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Siemens Said to Plan Naming Either Thomas or Sen as CFO

Siemens’s Thomas, Sen Said to Be Front-Runners for CFO Job
An employee prepares a magnet, manufactured for use in Magnetic Resonance Imaging scanners, during quality control tests at the Siemens AG Magnet Technology factory in Oxford, U.K. Photographer: Chris Ratcliffe/Bloomberg

Sept. 16 (Bloomberg) -- Siemens AG, Europe’s largest engineering company, is poised to promote Ralf Thomas or Michael Sen to the position of chief financial officer, said three people with knowledge of the matter.

The Munich-based company has yet to decide between the two candidates, said the people, who are familiar with the hiring process and asked not to be named as the talks are private. Thomas is the finance chief of Siemens’s industry division and Sen holds the same role at the health-care business.

While the CFO shortlist also includes two external candidates, an internal appointment is the preferred option because of Siemens’s complex structure and both Thomas and Sen are well regarded within the company, the people said. The finance chief may be appointed at a supervisory board meeting on Wednesday, the people said. Siemens declined to comment.

The company needs to name a new finance chief after Joe Kaeser became chief executive officer last month, replacing Peter Loescher after five profit forecast cuts in six years. The new CFO will need to manage the finances of a company that has 60 sub-units and manufactures products including trains, gas turbines, medical scanners and factory automation gear.

‘Extremely Familiar’

“You want folks that are extremely familiar with all of the different sectors of the company,” New York-based William Blair & Co. analyst Nick Heymann, who rates Siemens market perform, said by telephone. ’’They also want continuity and longevity, and someone who gets on with the rank and file. Loescher tried to change the strategy of the company, but you need someone who works from the ground up, rather than from the macro scale down.’’

Loescher, an Austrian national, who joined Siemens from drugmaker Merck & Co. as the company’s first external appointment as CEO, had to write down the value of several acquisitions, and drove a failed push into environmentally friendly energy that led to spiraling costs.

Sen’s path has crossed with that of Kaeser on numerous occasions. The 44-year old native of North Rhine-Westphalia in western Germany first worked with now 56-year-old Kaeser in the corporate finance department in the late 1990s, before following him to the information and mobile communication business and corporate development department. Sen then served as head of investor relations for a year before assuming the health-care CFO role in 2008.

Catching Up

Like Sen, as CFO of the industry sector Thomas reports directly to Kaeser. He moved into the job at the end of 2007 from a position heading the reporting and taxes functions at the corporate finance division. With profit representing 12 percent of sales in 2012, industry was the second-most profitable of Siemens’s four divisions, lagging behind health-care’s 13.3 percent.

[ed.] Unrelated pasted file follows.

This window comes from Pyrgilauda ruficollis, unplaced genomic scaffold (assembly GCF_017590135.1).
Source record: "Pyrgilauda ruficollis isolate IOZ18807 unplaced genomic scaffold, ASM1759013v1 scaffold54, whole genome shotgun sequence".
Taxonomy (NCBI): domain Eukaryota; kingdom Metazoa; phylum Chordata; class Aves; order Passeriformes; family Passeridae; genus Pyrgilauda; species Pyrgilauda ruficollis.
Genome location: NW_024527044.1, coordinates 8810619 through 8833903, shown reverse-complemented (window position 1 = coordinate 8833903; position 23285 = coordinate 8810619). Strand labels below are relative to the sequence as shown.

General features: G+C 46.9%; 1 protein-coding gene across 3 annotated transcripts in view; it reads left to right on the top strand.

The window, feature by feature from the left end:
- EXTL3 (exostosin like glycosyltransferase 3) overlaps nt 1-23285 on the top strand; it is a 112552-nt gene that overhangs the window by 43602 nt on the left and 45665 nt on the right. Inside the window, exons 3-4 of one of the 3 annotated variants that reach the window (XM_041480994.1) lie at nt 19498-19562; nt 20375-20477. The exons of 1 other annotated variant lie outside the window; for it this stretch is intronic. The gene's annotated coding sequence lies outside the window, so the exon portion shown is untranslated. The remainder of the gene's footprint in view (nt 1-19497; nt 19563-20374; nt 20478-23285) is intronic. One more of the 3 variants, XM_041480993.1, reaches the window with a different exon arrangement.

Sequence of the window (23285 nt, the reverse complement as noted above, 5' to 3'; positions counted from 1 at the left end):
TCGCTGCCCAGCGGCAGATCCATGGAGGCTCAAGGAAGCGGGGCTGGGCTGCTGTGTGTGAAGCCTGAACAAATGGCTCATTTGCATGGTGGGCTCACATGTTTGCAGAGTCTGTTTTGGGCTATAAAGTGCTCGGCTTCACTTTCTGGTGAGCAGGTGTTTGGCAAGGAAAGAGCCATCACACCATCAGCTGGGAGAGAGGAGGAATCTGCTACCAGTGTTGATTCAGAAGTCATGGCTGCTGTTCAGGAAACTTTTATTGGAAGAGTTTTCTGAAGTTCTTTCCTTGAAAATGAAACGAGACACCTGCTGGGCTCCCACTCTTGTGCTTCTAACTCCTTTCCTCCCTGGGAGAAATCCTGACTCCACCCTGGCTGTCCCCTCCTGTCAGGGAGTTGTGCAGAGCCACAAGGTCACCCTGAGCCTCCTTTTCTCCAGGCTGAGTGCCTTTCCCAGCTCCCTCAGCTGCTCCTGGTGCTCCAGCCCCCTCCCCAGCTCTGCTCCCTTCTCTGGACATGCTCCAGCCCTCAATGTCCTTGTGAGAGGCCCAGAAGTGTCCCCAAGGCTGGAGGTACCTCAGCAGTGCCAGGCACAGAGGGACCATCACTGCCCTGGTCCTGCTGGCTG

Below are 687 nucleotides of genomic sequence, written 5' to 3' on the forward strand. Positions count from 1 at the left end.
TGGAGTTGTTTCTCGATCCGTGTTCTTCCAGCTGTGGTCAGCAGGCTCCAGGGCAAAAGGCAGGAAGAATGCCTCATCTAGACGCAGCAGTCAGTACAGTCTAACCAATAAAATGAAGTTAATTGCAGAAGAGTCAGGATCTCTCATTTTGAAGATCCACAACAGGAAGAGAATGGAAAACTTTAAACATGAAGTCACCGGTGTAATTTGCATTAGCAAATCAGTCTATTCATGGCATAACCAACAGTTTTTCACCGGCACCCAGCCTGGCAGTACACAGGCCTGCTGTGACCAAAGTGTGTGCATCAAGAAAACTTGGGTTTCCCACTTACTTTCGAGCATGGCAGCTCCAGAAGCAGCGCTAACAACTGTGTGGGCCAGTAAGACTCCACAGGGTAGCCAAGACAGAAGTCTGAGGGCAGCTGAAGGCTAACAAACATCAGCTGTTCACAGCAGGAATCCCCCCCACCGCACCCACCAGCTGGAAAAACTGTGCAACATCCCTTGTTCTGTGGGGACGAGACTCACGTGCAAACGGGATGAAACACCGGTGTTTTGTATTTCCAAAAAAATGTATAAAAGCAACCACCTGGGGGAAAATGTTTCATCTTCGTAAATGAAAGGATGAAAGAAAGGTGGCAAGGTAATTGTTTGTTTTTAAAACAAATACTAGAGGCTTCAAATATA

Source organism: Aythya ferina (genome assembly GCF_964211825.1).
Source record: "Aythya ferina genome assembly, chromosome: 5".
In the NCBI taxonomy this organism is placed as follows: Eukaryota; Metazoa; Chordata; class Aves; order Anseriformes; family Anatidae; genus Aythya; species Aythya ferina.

Kaeser joined Siemens in 1980, holding a series of administrative and financial jobs in a career that took him to Malaysia and California. He became chief strategy officer in 2004 before being promoted to the top finance job in 2006.

Siemens had a profit margin of 9.5 percent in 2012 when competitors ABB Ltd. and General Electric Co. had margins of 10.3 percent and 15 percent, respectively. So-called sector profit from the main health care, industry, infrastructure and energy divisions fell to 1.26 billion euros in the fiscal third quarter of this year, from 1.82 billion euros a year earlier.

Asset Sales

The new CFO will need to assist Kaeser in selling some underperforming assets. Siemens already this year sold its share in a six-year phone gear venture to Nokia Oyj for 1.7 billion euros. Also earmarked for sale are a water business and units offering parcel automation, airport logistics and airfreight.

Siemens today rose 1.2 percent to 87.99 euros in Frankfurt trading, valuing the company at 77 billion euros ($103 billion). Since Loescher took over in July 2007, the shares have declined 15 percent. Germany’s DAX index gained 8.6 percent in that period.

The supervisory board on Wednesday may also appoint a successor for its deputy chairman Josef Ackermann. The former Deutsche Bank AG CEO last week said he’ll step down from the position, two weeks after he resigned as chairman of Zurich Insurance Group AG following his naming in the suicide note of finance chief Pierre Wauthier.

Power Struggle

Ackermann’s move was prompted by disagreements over the ousting of Loescher and as public pressure mounted amid questions about his role at Zurich Insurance, people familiar with the matter said last week. Ackermann also decided to step down after his own attempt to become Siemens chairman and replace Gerhard Cromme failed in July, the people said. Ackermann denied that he tried to replace Cromme and also said that his Siemens departure is not connected to Zurich Insurance.

Ackermann’s successor won’t be a Deutsche Bank executive, according to a person familiar with the matter. Siemens also won’t replace Ackermann with Linde CEO Wolfgang Reitzle, the person said. German publications including Sueddeutsche Zeitung had reported that Reitzle, who is set to step down from his Linde job in May 2014, may be a potential future Siemens chairman to take over from Cromme.

To contact the reporters on this story: Angela Maier in Munich at amaier8@bloomberg.net; Alex Webb in Munich at awebb25@bloomberg.net

To contact the editor responsible for this story: Simon Thiel at sthiel1@bloomberg.net

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